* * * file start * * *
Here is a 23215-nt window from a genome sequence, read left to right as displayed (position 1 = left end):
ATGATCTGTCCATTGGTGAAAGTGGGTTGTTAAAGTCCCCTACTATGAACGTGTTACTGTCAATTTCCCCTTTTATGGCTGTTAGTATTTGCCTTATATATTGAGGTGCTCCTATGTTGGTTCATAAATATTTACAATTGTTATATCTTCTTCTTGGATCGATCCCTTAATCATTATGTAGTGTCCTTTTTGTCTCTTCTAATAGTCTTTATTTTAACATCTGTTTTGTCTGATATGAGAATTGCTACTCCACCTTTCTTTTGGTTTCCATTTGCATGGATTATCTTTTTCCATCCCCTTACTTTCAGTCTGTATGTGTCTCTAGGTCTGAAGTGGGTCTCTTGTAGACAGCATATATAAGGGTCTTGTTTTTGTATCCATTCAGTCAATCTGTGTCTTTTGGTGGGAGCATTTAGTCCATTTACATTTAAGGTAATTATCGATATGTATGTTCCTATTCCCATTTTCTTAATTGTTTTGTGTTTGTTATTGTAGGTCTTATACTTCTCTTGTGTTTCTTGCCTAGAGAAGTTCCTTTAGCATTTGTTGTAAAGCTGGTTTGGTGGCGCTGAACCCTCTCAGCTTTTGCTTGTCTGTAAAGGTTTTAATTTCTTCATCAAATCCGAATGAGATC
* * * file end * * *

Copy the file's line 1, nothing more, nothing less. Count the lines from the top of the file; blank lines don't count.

Here is a 23215-nt window from a genome sequence, read left to right as displayed (position 1 = left end):